labs_title

Caldeira Lab

Climate Sensitivity and Effectiveness of Solar Radiation Management: Dr. Katharine L. Ricke

Video

Transcript

People talk about using climate engineering through solar radiation management as a way to potentially address unexpectedly bad climate change. The effects of climate change are uncertain, and so people have talked about using climate engineering as a kind of insurance against worse than expected rates of change.

In this paper, we used high climate sensitivity of a model as a proxy for situations under which we’re more likely to implement climate engineering. We did this through a perturbed physics ensemble in which we vary a lot of the parameters of the model to look at effects under different climate sensitivities.

For the results, we looked at regional rates of change. So basically in different regions we looked at the rate of temperature change and the rate of precipitation change with and without SRM or climate engineering stabilization. What we found is that, in terms of regional rates of temperature change, there’s no difference in how well SRM works at stabilizing regional rates of temperature change. And we also found that SRM works equally well at any point in the simulations. So basically as greenhouse gases continue to rise in our simulation and we use more SRM to compensate, as long as we’re cancelling the forcings from greenhouse gases with SRM, at any point in the model you can reduce the regional rates of change equally well independent of climate sensitivity of the model.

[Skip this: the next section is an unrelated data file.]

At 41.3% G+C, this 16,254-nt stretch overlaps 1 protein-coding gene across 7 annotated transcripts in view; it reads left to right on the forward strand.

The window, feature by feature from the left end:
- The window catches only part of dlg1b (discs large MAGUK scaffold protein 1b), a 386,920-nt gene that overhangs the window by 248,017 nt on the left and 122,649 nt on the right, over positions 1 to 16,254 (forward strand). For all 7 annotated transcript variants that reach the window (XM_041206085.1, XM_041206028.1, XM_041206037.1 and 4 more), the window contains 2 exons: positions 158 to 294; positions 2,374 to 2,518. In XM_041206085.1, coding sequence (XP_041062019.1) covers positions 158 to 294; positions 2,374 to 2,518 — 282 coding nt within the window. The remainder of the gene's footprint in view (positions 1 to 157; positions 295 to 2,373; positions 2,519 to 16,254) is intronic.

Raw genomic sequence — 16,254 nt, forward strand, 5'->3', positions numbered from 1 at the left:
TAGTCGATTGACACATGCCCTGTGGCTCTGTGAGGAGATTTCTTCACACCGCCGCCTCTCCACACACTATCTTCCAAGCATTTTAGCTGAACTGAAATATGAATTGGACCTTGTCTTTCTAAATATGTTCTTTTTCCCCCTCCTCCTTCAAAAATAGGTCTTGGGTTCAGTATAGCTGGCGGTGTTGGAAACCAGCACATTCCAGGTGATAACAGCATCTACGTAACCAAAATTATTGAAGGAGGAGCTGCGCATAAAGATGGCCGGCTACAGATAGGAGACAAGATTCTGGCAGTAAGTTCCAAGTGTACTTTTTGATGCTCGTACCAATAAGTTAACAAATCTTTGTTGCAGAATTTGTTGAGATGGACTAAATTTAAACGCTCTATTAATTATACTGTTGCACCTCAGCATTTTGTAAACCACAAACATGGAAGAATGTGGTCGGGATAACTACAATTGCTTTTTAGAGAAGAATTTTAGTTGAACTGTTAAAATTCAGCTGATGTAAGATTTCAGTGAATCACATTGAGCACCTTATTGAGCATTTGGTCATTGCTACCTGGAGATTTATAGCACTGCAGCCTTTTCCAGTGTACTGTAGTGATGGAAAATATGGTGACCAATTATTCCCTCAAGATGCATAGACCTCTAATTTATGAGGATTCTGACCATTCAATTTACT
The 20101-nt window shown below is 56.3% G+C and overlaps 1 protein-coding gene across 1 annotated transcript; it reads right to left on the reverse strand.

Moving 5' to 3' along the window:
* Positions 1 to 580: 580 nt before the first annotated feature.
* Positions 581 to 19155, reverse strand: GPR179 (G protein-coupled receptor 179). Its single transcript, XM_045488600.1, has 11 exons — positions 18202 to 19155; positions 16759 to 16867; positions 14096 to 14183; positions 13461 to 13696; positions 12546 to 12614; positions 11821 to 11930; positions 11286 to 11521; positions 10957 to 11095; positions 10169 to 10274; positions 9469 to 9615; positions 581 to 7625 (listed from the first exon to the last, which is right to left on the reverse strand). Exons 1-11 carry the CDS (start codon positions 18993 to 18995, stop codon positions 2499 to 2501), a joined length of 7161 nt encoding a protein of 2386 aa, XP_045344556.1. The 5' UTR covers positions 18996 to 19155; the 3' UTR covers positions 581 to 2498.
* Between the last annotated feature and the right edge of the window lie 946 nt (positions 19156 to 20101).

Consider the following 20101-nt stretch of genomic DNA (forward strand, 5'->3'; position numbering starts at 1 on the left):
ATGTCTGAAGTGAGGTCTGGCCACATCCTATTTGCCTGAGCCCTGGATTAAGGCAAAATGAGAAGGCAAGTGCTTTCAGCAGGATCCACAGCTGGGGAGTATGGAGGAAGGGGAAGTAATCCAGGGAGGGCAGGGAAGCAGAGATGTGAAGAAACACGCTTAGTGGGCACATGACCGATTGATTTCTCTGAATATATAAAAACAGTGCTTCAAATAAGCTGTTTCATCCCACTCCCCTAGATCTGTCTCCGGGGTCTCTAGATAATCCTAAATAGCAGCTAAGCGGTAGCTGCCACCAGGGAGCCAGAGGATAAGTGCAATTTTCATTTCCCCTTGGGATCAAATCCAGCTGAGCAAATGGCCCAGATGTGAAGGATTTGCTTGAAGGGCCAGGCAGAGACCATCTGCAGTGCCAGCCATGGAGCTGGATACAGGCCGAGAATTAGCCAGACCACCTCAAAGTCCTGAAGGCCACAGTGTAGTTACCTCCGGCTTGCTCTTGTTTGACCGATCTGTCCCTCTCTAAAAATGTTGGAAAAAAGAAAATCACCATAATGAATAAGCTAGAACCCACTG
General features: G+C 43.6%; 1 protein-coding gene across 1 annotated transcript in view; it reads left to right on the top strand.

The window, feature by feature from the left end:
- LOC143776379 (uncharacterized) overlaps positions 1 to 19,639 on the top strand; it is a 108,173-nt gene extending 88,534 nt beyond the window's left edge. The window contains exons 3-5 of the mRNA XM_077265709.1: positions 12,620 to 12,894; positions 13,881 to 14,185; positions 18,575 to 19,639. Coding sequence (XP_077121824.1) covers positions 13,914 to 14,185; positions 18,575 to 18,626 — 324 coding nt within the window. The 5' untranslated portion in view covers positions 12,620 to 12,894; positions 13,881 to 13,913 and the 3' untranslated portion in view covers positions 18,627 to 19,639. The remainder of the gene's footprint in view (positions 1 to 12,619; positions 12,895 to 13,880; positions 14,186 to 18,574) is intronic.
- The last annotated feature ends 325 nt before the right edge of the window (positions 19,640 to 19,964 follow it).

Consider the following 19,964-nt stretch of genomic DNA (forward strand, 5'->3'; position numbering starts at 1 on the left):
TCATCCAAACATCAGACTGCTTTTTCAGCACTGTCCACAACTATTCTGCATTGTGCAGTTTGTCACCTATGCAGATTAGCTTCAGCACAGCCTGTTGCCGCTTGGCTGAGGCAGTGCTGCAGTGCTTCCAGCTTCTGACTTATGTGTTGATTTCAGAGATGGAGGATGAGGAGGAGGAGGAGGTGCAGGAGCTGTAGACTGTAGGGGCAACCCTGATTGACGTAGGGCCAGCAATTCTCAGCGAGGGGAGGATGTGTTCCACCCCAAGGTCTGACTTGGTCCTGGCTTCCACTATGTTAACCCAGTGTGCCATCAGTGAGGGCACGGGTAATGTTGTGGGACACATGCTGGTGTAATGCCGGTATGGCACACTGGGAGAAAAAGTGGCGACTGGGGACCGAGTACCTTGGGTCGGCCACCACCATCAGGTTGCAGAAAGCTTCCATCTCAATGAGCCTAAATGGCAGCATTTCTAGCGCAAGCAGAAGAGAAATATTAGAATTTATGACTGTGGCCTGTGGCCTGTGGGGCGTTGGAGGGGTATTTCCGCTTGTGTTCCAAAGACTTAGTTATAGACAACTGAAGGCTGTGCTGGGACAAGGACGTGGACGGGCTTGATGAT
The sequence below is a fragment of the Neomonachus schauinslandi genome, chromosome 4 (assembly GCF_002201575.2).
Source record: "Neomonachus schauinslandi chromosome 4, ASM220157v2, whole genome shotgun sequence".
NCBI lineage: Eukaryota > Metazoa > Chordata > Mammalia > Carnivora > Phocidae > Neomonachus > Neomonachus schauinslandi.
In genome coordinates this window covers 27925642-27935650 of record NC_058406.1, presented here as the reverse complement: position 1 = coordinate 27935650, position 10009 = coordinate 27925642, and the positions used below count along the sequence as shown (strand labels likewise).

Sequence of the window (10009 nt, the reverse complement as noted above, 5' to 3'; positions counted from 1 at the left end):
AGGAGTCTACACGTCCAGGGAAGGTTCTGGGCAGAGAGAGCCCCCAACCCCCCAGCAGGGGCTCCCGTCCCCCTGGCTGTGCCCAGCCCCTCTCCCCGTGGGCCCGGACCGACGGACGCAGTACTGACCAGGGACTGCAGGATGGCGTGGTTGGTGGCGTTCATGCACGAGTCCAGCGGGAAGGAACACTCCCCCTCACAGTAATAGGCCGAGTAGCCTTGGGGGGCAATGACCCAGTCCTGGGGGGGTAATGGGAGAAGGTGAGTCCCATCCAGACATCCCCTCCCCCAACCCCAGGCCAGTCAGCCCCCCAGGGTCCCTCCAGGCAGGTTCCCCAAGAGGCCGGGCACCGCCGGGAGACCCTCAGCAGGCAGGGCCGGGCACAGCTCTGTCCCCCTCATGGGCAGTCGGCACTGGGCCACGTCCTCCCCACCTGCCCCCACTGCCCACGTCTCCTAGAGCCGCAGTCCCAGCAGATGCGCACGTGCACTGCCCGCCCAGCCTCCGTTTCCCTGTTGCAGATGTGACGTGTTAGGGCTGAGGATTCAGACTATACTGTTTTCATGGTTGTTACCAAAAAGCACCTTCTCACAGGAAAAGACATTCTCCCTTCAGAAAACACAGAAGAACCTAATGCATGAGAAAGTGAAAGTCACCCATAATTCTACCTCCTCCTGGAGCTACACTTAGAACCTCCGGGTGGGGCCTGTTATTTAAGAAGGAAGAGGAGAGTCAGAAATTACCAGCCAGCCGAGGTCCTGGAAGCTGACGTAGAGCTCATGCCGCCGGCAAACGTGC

In terms of regional rates of precipitation change, we found that there was a statistically significant higher rate of precipitation change in the SRM stabilized regional climates in the high climate sensitivity models than in the low climate sensitivity models. But we found that, relative to a no SRM alternative, it actually worked better SRM in the high climate sensitivity models than the low sensitivity models. Basically, the regional rates of precipitation change after applying SRM were more than 50% lower on average than in the simulations where there is no climate engineering.

Back to videos list